Here’s an excerpt from a letter sent by several consumer advocacy groups including the Bell Policy Center, the Colorado Center for Law and Policy, and the Colorado Progressive Coalition to Gov. John Hickenlooper, requesting a veto of House Bill 15-1390—last-minute legislation that shot through the General Assembly at the closing bell allowing lenders to dramatically jack up interest rates on specific types of personal loans:
We respectfully ask you to veto the Allowable Finance Charge for Certain Consumer Credit Transactions bill (HB15-1390). This bill, which was introduced in the final few days of session and did not get a full vetting in the Legislature, would raise the cost of credit for moderate- and low-income Coloradans on certain consumer credit transactions. Raising these caps would lead to more high-cost and unaffordable credit products, hurting Colorado consumers and middle-class families. We are not opposed to the loans, just to increasing the current rates so significantly.
The Colorado Attorney General’s Office, which regulates these loans, testified in the House about how HB15-1390 would affect these loans. While neutral on the bill, the office said that it would increase the costs of an average $6,000 loan by 38.1 percent. The Attorney General’s Office also said there is nothing to indicate that this credit product is not available to consumers or that consumers are having a hard time accessing this product.
In a legislative session that was supposed to be about the middle class, this bill moves Colorado in the wrong direction. We wish this bill had come up earlier in the session to allow more time for conversations with legislators and a greater opportunity for the views of average Coloradans to be heard. Your veto of HB15-1390 will help protect low- to moderate-income Coloradans from detrimental credit products. The Legislature can address this issue again next session in a manner that ensures all viewpoints are heard and more measured deliberations take place.
As we discussed last week, House Bill 15-1390 passed through the General Assembly at lightning speed with almost no debate. Consumer group opponents like the Bell Policy Center had no opportunity to mount an opposition to the bill. In subsequent days, we’ve heard that lobbyists for the lenders who would benefit from higher interest rates facilitated the late introduction of the bill, and paraded lenders through the legislature in the final days who essentially threatened to close up shop if they couldn’t increase interest rates–this despite the fact that tens of thousands of these loans worth hundreds of millions of dollars were made under the current rates last year. This threat, which sounds remarkably like the hollow arguments against payday lending reform a few years ago, evidently persuaded all but two members of the House to pass the bill. In the Senate, after opponents had the chance to get their feet under them, most Democrats voted against the bill--a telling difference.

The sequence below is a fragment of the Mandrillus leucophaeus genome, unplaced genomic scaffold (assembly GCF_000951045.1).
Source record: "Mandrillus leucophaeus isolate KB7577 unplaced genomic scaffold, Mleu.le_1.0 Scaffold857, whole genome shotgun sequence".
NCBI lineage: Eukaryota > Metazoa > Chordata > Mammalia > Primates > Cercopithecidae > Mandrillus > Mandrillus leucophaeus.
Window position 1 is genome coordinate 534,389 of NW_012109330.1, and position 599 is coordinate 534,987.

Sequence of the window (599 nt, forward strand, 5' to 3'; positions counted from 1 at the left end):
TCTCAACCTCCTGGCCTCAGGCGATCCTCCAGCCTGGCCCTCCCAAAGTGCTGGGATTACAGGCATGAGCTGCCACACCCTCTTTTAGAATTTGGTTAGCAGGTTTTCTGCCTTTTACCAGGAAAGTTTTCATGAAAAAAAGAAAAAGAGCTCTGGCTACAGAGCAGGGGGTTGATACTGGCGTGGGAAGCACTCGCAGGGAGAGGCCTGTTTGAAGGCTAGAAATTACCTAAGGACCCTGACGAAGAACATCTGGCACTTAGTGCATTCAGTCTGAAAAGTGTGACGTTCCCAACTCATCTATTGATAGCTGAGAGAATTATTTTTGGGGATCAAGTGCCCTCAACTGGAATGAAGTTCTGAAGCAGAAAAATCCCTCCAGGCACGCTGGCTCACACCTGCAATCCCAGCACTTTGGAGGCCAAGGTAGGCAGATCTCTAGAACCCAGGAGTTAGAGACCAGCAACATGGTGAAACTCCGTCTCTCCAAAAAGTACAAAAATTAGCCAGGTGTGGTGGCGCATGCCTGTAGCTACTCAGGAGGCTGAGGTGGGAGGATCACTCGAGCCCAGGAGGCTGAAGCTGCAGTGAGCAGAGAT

From all accounts we’ve heard, Gov. John Hickenlooper’s office was not part of whatever dubious greasing of the wheels occurred here, and his signature is by no means assured. Over the coming days, we expect Hickenlooper to hear from both sides, but ultimately we think there is enough backlash forming against both the bill and the shady process by which it was introduced and passed to make a veto an easy decision.
And after that, we hope for a frank conversation within the Democratic House caucus–about how sticking it to subprime borrowers in the closing hours of the legislative session is not how you “protect working families.”